Marina del Prat Vermell, Barcelona


Marina del Prat Vermell, Barcelona

Mismatches Location Diversity
Urban Design Quality Liveability Inclusion
Promotion and production Public promotion

Main objectives of the project

In the Marina del Prat Vermell (Barcelona), a project stands as a model for future social housing developments, addressing both the immediate housing shortage and long-term sustainability goals. By providing high-quality, affordable housing, it plays a key role in alleviating the housing crisis in Barcelona and sets a benchmark for similar projects worldwide.


  • 2023: Construction


  • Architect: Coll-Leclerc Arquitectos
  • Architect: MIAS


Continent: Europe
City: Barcelona
Country/Region: Barcelona, Spain


La Marina del Prat Vermell, an old textile colony area established in Barcelona in the mid-nineteenth century, lies south of Montjuic mountain, near the sea. The neighborhood's name, "Marina del Prat Vermell," or the Red Meadow Marina, originates from the practice of dyeing and drying fabrics on the meadows. Now, this neighborhood represents the last public land development opportunities in the densely built city of Barcelona. Consequently, La Marina has become a strategic location for the city’s government to construct social housing units, such as the 72 units designed by MIAS Architects and Coll-Leclerc Arquitectos.

The plot, shaped like a triangle formed by the streets Ulldecona, Cal Cisó, and Pontils, influenced the architectural response. The design maintains the integrity of the triangular shape in its overall organization, without compromising the clarity and rationality of the orthogonal interior distribution of the dwellings. The three vertices of the plot are preserved as three closed corners, avoiding chamfers or simplifications.

To accommodate numerous social housing units, each with two rooms and optimal ventilation, solar exposure, typology, and views, the triangle is divided with two patios and two passages oriented from north to south, creating five volumes. The eastern and western corners house unique dwellings. Instead of using a layout with an interior triangular block courtyard, which would be too small and lead to an excess of north-facing dwellings, the proposal includes blocks of four corner dwellings, ensuring the two hours of solar exposure required by regulations between 10 am and 2 pm.

The perception of the complex varies depending on the viewpoint: from the eastern and western corners, it appears as a single unit block with gaps, while from the southern façade, five volumes are visible, allowing sunlight to penetrate through the passages at midday. This design avoids a continuous 92-meter façade and provides a smooth but intricate volume. The block's materialization or dematerialization changes based on the observer's position.

In summary, the building achieves a balance between being compact and porous. It is compact due to the triangle's geometry influencing its volumetrics, and porous due to the rationalized division into equivalent blocks. Each floor accommodates twelve residences, all featuring a corner layout, granting every unit dual orientation, ventilation, and complete solar exposure.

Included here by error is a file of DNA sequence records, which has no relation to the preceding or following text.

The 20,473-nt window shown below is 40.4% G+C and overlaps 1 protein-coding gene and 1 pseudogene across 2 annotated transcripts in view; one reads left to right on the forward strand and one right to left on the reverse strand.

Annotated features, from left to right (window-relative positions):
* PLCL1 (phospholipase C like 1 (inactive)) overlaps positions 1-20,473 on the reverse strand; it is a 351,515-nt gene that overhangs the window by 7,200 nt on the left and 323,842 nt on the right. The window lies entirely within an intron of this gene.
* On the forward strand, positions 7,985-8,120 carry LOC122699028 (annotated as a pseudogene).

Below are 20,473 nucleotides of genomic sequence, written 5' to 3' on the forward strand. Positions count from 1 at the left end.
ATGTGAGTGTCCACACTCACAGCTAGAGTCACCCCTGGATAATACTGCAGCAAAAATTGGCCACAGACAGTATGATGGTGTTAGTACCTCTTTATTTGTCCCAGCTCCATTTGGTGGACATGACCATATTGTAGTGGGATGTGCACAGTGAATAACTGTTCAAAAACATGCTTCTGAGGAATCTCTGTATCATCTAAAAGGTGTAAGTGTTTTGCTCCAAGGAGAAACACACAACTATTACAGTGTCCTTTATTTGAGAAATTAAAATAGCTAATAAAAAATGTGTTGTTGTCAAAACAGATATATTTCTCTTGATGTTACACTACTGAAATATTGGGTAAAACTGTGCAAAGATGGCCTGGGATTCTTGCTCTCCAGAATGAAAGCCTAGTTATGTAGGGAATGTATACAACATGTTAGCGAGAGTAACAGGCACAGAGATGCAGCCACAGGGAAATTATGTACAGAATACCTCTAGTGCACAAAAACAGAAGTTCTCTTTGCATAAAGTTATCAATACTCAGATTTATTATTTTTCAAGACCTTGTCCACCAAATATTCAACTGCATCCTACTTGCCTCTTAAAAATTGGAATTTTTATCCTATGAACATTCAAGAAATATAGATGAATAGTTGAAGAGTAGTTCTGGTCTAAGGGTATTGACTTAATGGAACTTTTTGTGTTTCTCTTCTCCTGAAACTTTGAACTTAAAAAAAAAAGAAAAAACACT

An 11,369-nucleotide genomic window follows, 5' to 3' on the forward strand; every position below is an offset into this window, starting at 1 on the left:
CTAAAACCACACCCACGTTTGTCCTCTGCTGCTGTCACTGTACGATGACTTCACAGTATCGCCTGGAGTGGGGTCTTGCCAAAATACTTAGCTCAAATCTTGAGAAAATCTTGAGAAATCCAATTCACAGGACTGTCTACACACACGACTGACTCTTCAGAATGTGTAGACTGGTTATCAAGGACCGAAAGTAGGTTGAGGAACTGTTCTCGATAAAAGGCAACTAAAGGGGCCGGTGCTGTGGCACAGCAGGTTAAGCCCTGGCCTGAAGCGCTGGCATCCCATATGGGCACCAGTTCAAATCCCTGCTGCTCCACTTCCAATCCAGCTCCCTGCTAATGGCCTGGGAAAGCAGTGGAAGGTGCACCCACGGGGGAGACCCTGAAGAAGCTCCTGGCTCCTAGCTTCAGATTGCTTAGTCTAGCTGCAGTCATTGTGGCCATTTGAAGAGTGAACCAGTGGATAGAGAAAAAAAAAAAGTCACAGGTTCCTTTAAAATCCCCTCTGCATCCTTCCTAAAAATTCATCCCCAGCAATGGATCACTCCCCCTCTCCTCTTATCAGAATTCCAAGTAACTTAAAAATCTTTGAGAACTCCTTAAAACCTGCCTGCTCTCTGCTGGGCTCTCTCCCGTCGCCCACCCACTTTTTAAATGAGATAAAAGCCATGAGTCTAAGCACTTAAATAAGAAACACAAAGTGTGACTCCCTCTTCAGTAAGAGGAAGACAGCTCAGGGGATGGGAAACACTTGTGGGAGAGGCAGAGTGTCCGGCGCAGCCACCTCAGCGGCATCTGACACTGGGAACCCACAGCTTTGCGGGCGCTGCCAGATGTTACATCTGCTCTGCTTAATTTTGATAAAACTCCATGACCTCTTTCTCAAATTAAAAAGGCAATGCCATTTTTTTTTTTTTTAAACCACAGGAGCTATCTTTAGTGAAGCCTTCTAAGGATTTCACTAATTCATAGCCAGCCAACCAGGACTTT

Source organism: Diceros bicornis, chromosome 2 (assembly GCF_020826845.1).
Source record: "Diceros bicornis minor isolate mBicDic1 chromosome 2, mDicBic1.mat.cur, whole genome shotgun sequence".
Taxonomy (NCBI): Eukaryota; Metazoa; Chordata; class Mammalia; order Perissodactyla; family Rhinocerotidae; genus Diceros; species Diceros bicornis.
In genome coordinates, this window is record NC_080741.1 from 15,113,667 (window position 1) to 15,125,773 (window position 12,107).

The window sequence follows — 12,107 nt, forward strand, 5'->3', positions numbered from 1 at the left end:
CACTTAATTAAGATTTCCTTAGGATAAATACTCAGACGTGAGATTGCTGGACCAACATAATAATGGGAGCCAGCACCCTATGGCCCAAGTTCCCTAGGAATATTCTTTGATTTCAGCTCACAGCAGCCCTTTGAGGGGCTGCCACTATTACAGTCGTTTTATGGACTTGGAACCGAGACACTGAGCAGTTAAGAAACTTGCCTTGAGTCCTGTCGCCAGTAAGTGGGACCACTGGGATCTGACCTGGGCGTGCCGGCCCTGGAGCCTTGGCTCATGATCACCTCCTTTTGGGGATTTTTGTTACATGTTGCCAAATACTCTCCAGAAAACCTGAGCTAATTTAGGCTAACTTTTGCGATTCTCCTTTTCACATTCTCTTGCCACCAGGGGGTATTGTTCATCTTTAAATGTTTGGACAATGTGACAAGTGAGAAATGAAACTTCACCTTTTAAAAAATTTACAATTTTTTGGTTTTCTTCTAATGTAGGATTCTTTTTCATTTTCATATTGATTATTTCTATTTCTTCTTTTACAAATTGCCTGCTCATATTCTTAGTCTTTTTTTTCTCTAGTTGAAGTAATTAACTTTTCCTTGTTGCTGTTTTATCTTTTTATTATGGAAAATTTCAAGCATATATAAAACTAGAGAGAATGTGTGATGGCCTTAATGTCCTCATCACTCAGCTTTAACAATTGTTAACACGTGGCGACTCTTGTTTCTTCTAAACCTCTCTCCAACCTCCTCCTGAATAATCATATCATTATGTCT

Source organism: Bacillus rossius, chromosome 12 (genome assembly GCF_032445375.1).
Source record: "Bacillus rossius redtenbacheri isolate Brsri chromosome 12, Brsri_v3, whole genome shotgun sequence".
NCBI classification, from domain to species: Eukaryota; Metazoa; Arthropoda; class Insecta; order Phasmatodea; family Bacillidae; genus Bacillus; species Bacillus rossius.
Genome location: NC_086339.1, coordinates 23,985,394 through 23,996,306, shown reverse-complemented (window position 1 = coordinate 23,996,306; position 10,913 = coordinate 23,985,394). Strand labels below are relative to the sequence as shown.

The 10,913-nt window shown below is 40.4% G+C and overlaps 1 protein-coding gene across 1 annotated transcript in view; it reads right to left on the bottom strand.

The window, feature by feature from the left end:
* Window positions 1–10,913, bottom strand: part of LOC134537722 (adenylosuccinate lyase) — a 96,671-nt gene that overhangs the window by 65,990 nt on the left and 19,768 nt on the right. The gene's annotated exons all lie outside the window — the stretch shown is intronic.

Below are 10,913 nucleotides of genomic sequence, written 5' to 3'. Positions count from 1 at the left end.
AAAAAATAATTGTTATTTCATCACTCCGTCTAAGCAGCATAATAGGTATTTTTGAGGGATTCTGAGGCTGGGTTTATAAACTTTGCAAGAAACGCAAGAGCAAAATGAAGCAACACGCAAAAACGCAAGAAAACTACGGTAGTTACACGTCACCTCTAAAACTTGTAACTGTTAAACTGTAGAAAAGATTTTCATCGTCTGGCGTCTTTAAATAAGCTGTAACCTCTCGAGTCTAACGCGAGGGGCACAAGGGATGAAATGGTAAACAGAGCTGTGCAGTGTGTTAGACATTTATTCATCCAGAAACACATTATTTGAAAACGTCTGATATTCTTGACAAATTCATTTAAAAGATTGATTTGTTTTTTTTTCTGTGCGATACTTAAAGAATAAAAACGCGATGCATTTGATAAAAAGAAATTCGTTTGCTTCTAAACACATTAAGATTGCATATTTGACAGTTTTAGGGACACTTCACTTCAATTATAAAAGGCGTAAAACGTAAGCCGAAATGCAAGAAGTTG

The material selection aims to minimize the building's carbon footprint by using lighter components and avoiding excavation in contaminated industrial soils. The facades feature alternating vertical strips of glass and ribbed GRC (fiber-reinforced concrete), red-colored and 17 mm thick, evoking the folds of fabrics drying on the meadow. Transported and positioned with their 120 mm metal frames, they are insulated on the inner face to ensure low thermal transmittance of 0.24 W/m2 K. The open corners have wide terraces that follow the envelope's geometry, protected by Gradhermetic louvers. The reinforced concrete structure uses a Bubble-Deck system, reducing the weight of the floor slabs by 35% and allowing the creation of cantilevers to adapt to the unique site geometry. The Bubble-Deck, composed of cylindrical bodies of recycled PVC, reduces weight and carbon footprint.

The project's shape factor, with openings designed to maximize solar gain in winter and provide shading and cross ventilation in summer on all floors, results in low total energy consumption of 8.76 kWh/m2 per year, achieving an A Rating and meeting Passivhaus standards with very low heating and cooling demands.

Ecoenergies' subway biomass network frees up the roof for the installation of a shared solar photovoltaic plant, consisting of 89 modules producing 37.8kWp, covering 51% of consumption. Vegetation is incorporated on the remaining roofs, and flowerbeds with red flowering species are planted along the access passages to promote biodiversity and mitigate the heat island effect. Additionally, bike racks are installed in these passages to encourage alternative mobility.

The importance of social housing in Barcelona cannot be overstated, especially in a city facing a deep housing crisis. With skyrocketing rents and limited space for new developments, many residents struggle to find affordable and adequate living conditions. In this context, the La Marina del Prat Vermell project emerges as a crucial intervention.

This project not only addresses the urgent need for affordable housing but does so with a forward-thinking design that enhances the quality of life for its residents. By integrating optimal conditions for ventilation, solar exposure, and dual orientation, the development ensures that each unit benefits from natural light and airflow, which are essential for healthy living environments. The use of sustainable materials and energy-efficient systems further underscores the project's commitment to environmental responsibility, reducing its carbon footprint and operational energy consumption.